Nine Simple Ways to Manage Your Money for the New Year
Posted by : Admin
The new year is a great time to wipe the slate clean and ditch bad habits like eating too much, avoiding exercise, and stressing out too often. It can also be the beginning of a smart, secure financial future. Use the new year as an opportunity to start fresh with your finances and achieve some of your monetary goals. Here are nine tips to help you avoid spending too much, stash some savings, and manage your money better.
Calculate Your Net Worth
The easiest place to begin is by knowing where you stand. Take a snapshot of your current financial shape and work from there. You may not be as bad off as you think! Your net worth is everything you own minus everything you owe. Good money managers have a positive net worth, and that’s a good goal for you. Here’s a step-by-step plan from The Simple Dollar on calculating your net worth.
Once you’ve established how much you’re worth, take the time to…
Review Your Credit Report
Your credit report is a key piece of financial information that creditors use to make lending decisions. Your report and corresponding credit score can determine whether you qualify for the home, car, and credit card you want. Insurance companies and even some employers review credit reports for information. Order yours at www.annualcreditreport.com. This site is sponsored by all three credit bureaus. Go over every line. If you see creditors you don’t recognize, dispute them with the bureaus immediately.
If your credit score is low, start working to increase it so you can qualify for the best interest rates when you need a loan. High credit scores can save you tens of thousands of dollars over your lifetime.
List Out Your Debt…and Make A Plan to Tackle It
Peering deep into our financial make-up may be overwhelming and painful. But, to move forward to a promising financial future, it must be done. List out all your debt and total it up. Then list out the corresponding interest rates and fees you’re paying. Get a plan to start paying down the debt with the highest interest first. Keep paying what’s due on your other debts but concentrate on ridding yourself of that one first. Once it’s gone, add that money to your debt with the next-highest interest.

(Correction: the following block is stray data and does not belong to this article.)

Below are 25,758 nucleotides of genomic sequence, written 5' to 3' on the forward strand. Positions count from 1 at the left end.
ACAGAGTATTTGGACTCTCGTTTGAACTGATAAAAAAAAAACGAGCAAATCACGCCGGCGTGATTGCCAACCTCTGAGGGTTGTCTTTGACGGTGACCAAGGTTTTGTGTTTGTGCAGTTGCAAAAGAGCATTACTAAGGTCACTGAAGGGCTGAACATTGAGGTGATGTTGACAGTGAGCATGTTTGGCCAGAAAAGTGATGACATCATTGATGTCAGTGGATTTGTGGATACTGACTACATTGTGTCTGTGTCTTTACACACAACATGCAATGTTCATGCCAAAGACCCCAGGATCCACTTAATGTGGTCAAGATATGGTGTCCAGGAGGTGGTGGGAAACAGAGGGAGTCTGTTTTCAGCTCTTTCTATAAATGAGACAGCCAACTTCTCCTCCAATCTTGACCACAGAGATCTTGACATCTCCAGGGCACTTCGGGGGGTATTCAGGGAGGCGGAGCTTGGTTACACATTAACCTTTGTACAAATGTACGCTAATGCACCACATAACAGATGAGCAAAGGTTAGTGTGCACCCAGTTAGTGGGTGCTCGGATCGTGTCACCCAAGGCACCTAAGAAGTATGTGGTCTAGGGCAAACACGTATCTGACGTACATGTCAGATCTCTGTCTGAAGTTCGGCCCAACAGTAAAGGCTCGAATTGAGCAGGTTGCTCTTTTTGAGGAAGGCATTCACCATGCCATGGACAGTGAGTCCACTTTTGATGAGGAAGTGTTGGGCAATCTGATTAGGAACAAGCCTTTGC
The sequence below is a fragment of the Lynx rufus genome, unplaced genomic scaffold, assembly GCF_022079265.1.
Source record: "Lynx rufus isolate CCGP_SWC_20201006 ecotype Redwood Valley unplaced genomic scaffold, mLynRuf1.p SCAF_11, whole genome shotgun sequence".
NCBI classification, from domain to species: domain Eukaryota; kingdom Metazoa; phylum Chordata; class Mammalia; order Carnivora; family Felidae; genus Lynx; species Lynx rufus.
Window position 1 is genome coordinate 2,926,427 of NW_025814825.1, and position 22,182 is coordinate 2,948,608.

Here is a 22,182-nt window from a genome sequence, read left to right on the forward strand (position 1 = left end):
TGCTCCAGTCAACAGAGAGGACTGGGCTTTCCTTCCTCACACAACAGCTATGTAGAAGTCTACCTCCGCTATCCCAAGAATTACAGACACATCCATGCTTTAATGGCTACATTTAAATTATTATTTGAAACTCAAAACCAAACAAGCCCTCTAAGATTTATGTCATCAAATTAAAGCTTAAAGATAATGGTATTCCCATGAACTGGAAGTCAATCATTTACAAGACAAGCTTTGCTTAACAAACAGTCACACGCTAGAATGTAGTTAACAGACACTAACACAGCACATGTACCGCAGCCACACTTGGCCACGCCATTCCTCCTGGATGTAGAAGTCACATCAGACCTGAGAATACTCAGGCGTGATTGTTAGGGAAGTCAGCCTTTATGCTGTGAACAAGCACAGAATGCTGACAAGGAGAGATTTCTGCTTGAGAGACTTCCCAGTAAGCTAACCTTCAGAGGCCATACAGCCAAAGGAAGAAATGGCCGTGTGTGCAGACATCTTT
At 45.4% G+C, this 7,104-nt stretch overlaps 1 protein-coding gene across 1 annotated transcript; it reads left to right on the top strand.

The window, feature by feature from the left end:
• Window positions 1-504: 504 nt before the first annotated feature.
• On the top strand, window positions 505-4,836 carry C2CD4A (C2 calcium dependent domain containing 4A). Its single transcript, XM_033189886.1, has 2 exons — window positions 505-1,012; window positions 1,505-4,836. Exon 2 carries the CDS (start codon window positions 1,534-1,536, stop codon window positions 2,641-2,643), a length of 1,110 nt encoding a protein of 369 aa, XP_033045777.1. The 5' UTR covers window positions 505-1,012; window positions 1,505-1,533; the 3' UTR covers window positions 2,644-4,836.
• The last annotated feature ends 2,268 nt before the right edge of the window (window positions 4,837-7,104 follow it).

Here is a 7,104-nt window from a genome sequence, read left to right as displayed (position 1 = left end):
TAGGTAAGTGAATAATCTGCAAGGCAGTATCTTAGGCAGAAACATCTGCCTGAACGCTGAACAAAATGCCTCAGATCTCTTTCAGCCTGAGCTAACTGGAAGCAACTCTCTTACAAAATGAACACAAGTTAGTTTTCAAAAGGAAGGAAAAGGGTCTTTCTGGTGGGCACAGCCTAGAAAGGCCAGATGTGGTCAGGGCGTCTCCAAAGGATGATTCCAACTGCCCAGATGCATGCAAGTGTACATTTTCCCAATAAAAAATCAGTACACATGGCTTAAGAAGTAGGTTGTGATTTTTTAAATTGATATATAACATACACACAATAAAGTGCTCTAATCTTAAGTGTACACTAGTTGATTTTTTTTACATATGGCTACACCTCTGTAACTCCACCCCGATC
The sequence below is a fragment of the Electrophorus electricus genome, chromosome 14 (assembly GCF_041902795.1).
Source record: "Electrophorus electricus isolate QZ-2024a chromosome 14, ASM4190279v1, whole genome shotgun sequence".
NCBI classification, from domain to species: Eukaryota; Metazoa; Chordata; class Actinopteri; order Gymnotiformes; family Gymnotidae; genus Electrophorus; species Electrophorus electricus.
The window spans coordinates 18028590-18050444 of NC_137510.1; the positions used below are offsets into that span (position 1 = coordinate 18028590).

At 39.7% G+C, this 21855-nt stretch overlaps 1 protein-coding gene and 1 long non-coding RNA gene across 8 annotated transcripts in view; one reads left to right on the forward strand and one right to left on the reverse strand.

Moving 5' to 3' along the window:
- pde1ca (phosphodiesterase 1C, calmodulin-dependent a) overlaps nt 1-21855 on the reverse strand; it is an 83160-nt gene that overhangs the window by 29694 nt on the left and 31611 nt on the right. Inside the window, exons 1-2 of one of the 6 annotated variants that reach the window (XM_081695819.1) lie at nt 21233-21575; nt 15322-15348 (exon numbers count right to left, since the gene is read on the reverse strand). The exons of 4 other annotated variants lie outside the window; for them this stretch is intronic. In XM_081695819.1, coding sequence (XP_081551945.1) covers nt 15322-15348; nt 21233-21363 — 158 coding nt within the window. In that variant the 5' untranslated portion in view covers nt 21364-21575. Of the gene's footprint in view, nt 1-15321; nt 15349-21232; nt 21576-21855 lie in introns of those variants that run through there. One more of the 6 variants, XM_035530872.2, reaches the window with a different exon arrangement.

Paying down debt goes faster if you figure out how to free up more money. Sell some items you don’t use anymore, curb spending, or get a second job. Paying off debt should be a top priority in the new year.
Create Savings Goals
A safety net of a savings account can help you avoid going into credit card debt. Carve out some money to save every month. Even ten dollars adds up over time. Aim to save the amount of one paycheck first, then add another one until you have three months of expenses stowed away in your savings account. This money is your security blanket for unforeseen doctor bills, job layoffs and car repairs.
Write Out A Budget
Now that you know where you are financially, get a roadmap to where you want to go. How are you going to spend the money you work hard to make? Write down your set monthly bills. Take the remainder and split it up into paying extra on the debt discussed earlier, and what you will put in savings. After that, what’s left is your spending money. Use it to buy clothes, go to dinner, or engage in whatever activity entertains you. If it’s less now that you’ve changed your habits, see where you can cut back to make your budget work.
Cancel Subscriptions You Don’t Use
Subscriptions are budget-draining items that may add little to no value to your well-being. Get rid of them! That gym membership you never use? Gone. Your huge cable package? Cut. Have no mercy ripping through your subscription obligations and chopping them out of your budget. You’ll be surprised how much money this will free up for you to use on something else you want or need.
Use the 72-Hour Rule to Prevent Impulse Purchases
In this day of click-and-purchase ease, frivolous impulse purchases are easy to make. Buying something on a whim has led many people down the debt-ridden path of financial disaster. If impulse shopping is draining your budget, it’s time to stop the flow with the 72-hour rule. Nix buying that cozy sweater, awesome pair of shoes, or must-have new power tool for a 3-day period. Think over the purchase, see if it fits into your budget, and only then make your buying decision. You’ll be surprised how many of those items you really don’t want once you ponder them.
Pay Your Credit Card in Full Each Month
Using credit cards may be the biggest minefield you can walk through. It’s so easy to pop down the plastic! Only charge what you can pay off during the next billing cycle or leave it in the store. When your bills roll in, avoid the urge to let the balance ride. Many credit cards have high interest rates, which causes you to pay way more than the original purchase price if you allow a balance to carry over.
Proactively Plan for Taxes
Tax bills can derail even a seasoned budget follower. Keep this from happening by looking at your previous taxes, and if you had to pay, ask your employer to cut more out of each paycheck. If you’re self-employed, start a savings account and deposit your quarterly taxes into it just like you would pay any other bill.
Take advantage of the new year to get your finances straightened out and get yourself on a debt-free savings plan. Adopting these tips are sure-fire ways to be more financially stable and secure at the end of next year than you are today.